How soon we forget. It was 24 years ago this summer that Steve Jobs was coaxed back to Apple. The only thing was that investors weren’t interested. Titans of tech at the time like Michael Dell dismissed Apple’s long-term potential, and said the company’s assets should quite simply be sold off ahead of it folding altogether.
Apple nearly died, but for a $150 million investment care of Bill Gates.
Funnily enough Netflix opened its doors right around the time that Jobs returned to Apple. The reaction from investors was somewhat similar. The DVD-by-Mail company’s prospects were once so questionable that it tried twice to sell itself to Blockbuster. The video chain couldn’t be bothered. The future it saw was “Blockbuster Nights” that involved driving to a video store in the hope of leaving with the VHS or DVD you actually wanted. It seems government saw a similar future as evidenced by the FTC’s nixing of Blockbuster’s attempt to purchase Dothan, AL-based Movie Gallery. Too much market power was the excuse. A few years later both were bankrupt.
Back to Gates, a year after Jobs’s Apple return and the opening of Netflix, the DOJ filed suit against Microsoft for allegedly violating the Sherman Antitrust Act. Something about MSFT bundling Internet Explorer – for free – in its software made it too powerful. A few weeks ago the Seattle software giant discontinued what the feds thought so nifty that the corporation would never again have competitors.
The stories are endless. More importantly, the lessons are timeless. The future is much more than opaque. To paraphrase some kind of wise mind from the past, “No one knows anything.” This is certainly true in business. We know this because the great commercial cemetery in the sky is filled to the breaking point with formerly essential corporations.
The obvious message from this for the political class is that if business people in the proverbial arena can’t predict the future, why would any sane person expect politicians to have a clue? Better yet, why would politicians think they possess some kind of hotline to tomorrow?
Except that they do. The latest evidence is the passage in the Senate of a technology and manufacturing bill “that takes on China.” Congress will invest $250 billion in science and technology, among other things. See above and try not to laugh. The lack of self-awareness within members of the political class never disappoints, but in this case it’s hard not to feel a little embarrassed for the proponents of that which vandalizes reason.
At which point it’s worth noting that trade is not war. Trade is mutual improvement. I’ve got bread, but what I really want is wine, so I’ll exchange my surplus for yours. Both sides win.
Except that the above doesn’t begin to explain the genius of trade. What makes it truly spectacular is that it allows the individuals who comprise what we call the “economy” to focus on what they do best. Translated for those who need it, free exchange among humans frees the math deficient from ever having to take Calculus again, and the athletically club-footed from ever having to take Phys-Ed again.
Yes, trade enables individual specialization. And when we’re able to specialize, our productivity soars.
What the truth about trade should remind those who are a bit confused is that if the Chinese really hate us, they sure have a funny way of showing it. Indeed, if they really wanted to harm us, they would close their borders in order to allow no foreign production in, and no Chinese production out. If so, American workers would be dividing up labor with millions fewer hands on the way to much lower wages in concert with much more expensive goods and services.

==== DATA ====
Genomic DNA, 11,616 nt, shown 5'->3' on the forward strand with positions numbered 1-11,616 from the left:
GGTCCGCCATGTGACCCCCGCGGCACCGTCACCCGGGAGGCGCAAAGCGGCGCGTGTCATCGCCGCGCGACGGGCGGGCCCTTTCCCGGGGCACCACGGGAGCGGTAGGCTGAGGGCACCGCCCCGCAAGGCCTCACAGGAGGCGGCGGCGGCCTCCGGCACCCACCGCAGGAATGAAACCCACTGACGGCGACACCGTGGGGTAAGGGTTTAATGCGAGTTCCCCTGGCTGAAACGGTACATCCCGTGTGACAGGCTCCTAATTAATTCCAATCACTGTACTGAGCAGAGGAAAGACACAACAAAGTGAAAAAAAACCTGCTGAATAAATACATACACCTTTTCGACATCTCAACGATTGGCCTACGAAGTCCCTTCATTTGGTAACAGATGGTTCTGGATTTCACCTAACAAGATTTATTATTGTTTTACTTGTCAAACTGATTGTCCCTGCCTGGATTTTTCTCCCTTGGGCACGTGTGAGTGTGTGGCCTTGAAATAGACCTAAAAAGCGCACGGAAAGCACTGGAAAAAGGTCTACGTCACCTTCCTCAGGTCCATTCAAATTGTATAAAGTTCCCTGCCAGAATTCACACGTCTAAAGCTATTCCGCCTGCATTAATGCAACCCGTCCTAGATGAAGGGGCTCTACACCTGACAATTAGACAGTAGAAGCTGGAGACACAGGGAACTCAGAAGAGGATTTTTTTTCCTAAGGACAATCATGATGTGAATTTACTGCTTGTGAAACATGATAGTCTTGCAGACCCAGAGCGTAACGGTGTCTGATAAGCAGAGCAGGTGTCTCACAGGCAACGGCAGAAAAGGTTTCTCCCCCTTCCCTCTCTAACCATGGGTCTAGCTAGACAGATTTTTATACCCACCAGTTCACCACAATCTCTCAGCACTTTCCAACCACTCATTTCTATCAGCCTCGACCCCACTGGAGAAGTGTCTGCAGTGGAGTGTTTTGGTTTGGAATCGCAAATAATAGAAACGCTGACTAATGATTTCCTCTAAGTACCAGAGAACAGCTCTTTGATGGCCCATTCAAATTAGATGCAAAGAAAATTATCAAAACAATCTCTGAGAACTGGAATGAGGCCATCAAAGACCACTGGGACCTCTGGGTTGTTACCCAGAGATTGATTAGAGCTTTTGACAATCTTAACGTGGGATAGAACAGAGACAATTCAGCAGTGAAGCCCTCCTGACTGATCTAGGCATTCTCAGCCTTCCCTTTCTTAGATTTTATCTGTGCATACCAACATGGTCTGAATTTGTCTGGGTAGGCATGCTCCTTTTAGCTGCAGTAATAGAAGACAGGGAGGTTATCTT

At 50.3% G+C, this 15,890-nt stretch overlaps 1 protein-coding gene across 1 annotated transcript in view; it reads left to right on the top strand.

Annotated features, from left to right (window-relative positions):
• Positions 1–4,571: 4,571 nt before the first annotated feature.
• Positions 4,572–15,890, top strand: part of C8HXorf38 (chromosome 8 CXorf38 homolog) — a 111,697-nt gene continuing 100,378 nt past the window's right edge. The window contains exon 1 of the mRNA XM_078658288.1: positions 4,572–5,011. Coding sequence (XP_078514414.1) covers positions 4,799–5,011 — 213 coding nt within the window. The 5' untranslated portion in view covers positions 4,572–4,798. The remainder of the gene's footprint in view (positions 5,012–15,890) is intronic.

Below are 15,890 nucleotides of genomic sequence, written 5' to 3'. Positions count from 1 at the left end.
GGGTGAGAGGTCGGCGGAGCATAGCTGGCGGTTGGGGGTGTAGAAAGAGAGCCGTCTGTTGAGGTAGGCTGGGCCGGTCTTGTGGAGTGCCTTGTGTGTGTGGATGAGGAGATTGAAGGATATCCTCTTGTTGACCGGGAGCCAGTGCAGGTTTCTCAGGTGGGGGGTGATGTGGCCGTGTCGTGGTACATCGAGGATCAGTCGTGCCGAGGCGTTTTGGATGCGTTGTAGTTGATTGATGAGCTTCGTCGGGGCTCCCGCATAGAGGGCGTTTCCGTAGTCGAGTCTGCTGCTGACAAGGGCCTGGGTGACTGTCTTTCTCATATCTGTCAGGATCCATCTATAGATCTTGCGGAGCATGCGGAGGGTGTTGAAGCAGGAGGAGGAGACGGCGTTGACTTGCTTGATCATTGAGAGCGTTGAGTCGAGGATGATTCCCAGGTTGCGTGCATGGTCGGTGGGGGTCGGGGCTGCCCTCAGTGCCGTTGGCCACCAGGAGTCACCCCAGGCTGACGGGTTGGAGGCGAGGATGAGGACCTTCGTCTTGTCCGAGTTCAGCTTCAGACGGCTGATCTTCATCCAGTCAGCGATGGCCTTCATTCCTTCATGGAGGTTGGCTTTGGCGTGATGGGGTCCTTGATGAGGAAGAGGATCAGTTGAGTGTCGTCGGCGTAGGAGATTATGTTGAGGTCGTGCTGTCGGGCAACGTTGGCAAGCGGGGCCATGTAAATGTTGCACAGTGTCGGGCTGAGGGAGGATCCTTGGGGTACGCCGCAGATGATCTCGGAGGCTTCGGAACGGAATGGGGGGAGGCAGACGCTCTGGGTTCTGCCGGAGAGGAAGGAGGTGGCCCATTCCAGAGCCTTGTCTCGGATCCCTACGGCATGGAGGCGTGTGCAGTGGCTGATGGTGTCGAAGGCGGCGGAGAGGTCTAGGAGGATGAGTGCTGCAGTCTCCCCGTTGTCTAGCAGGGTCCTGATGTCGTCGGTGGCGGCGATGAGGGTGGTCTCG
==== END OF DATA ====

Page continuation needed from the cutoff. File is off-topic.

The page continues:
Yes, you read that right. The entrance of millions of Chinese workers into the workforce has not pushed down U.S. wages. And the entrance logically hasn’t. Work divided is always and everywhere the path to higher wages. Important about this is that the empirical marries the logical in this case. We know this from the Chinese once again. Really, why would they work so aggressively to export to the U.S. if the wages of its workers were in decline?
After which, any government “support” for U.S. business will by definition hurt U.S. businesses. Politicians are quite simply constrained by the known. When they call for competition between “countries” they’re invariably calling for competition on existing playing fields. Put another way, political support for business is all about bolstering the Blockbuster forms of doing business just as those ways of serving customers are about to be thoroughly discredited. Now $250 billion is a lot of money, and it’s money that will logically free U.S. businesses from market-driven pressure to evolve.
This matters, because it cannot be stressed enough that market signals are precious. They quite simply cannot be replicated by politicians.
Market signals tell businesses in rapid fashion what they’re doing right, and what they’re doing wrong. In the real world, successful businesses search endlessly for those signals, and yes, they rush to realize errors revealed in rough fashion by the marketplace. Government support harms businesses precisely because it deadens their sensitivity to the signals. When you know you have money coming in no matter what you do, and regardless of what investors think, you can necessarily be less reactive to what the market is telling you. Assuming competition with “China” is necessary, subsidies will logically weaken U.S. businesses in the fight.
Oh well, we’ve tried this before. So many forget that Japan used to be China. So many silly things were said about Japan that are now being said about China. Sad about it all is that formerly free market conservatives have joined the echo chamber this time around, and turned the volume way up. A $250 billion industrial policy bill reminiscent of ‘80s paranoia is the result. Good work, conservatives.
Reprinted from RealClearMarkets